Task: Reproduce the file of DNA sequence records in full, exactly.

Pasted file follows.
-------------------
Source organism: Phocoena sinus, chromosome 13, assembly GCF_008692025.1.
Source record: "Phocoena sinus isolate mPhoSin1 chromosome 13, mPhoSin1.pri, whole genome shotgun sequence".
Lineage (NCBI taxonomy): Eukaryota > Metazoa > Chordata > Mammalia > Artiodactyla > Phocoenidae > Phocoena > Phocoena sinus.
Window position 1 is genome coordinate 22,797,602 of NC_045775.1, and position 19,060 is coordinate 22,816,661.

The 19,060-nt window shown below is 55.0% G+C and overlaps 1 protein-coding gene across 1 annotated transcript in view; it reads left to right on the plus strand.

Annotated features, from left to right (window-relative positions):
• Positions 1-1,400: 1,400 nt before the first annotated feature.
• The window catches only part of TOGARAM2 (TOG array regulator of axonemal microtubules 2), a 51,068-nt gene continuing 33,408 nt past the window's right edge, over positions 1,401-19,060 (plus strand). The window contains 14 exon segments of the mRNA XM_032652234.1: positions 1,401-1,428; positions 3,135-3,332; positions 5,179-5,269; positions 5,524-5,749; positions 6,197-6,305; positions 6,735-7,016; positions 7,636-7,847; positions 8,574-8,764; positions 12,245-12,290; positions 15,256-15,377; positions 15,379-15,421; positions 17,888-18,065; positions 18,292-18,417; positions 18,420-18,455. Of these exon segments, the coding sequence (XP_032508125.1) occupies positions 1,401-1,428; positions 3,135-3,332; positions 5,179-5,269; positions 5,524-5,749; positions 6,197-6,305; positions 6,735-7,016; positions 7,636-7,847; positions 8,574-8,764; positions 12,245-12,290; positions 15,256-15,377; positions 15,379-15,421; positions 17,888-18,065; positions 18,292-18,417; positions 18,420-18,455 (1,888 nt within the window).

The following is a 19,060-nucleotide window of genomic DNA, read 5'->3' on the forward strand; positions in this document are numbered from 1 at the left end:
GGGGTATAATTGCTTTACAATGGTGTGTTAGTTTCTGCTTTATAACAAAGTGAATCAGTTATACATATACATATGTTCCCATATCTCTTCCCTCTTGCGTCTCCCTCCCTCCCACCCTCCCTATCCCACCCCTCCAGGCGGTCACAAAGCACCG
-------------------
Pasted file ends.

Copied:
Source organism: Phocoena sinus, chromosome 13, assembly GCF_008692025.1.
Source record: "Phocoena sinus isolate mPhoSin1 chromosome 13, mPhoSin1.pri, whole genome shotgun sequence".
Lineage (NCBI taxonomy): Eukaryota > Metazoa > Chordata > Mammalia > Artiodactyla > Phocoenidae > Phocoena > Phocoena sinus.
Window position 1 is genome coordinate 22,797,602 of NC_045775.1, and position 19,060 is coordinate 22,816,661.

The 19,060-nt window shown below is 55.0% G+C and overlaps 1 protein-coding gene across 1 annotated transcript in view; it reads left to right on the plus strand.

Annotated features, from left to right (window-relative positions):
• Positions 1-1,400: 1,400 nt before the first annotated feature.
• The window catches only part of TOGARAM2 (TOG array regulator of axonemal microtubules 2), a 51,068-nt gene continuing 33,408 nt past the window's right edge, over positions 1,401-19,060 (plus strand). The window contains 14 exon segments of the mRNA XM_032652234.1: positions 1,401-1,428; positions 3,135-3,332; positions 5,179-5,269; positions 5,524-5,749; positions 6,197-6,305; positions 6,735-7,016; positions 7,636-7,847; positions 8,574-8,764; positions 12,245-12,290; positions 15,256-15,377; positions 15,379-15,421; positions 17,888-18,065; positions 18,292-18,417; positions 18,420-18,455. Of these exon segments, the coding sequence (XP_032508125.1) occupies positions 1,401-1,428; positions 3,135-3,332; positions 5,179-5,269; positions 5,524-5,749; positions 6,197-6,305; positions 6,735-7,016; positions 7,636-7,847; positions 8,574-8,764; positions 12,245-12,290; positions 15,256-15,377; positions 15,379-15,421; positions 17,888-18,065; positions 18,292-18,417; positions 18,420-18,455 (1,888 nt within the window).

The following is a 19,060-nucleotide window of genomic DNA, read 5'->3' on the forward strand; positions in this document are numbered from 1 at the left end:
GGGGTATAATTGCTTTACAATGGTGTGTTAGTTTCTGCTTTATAACAAAGTGAATCAGTTATACATATACATATGTTCCCATATCTCTTCCCTCTTGCGTCTCCCTCCCTCCCACCCTCCCTATCCCACCCCTCCAGGCGGTCACAAAGCACCG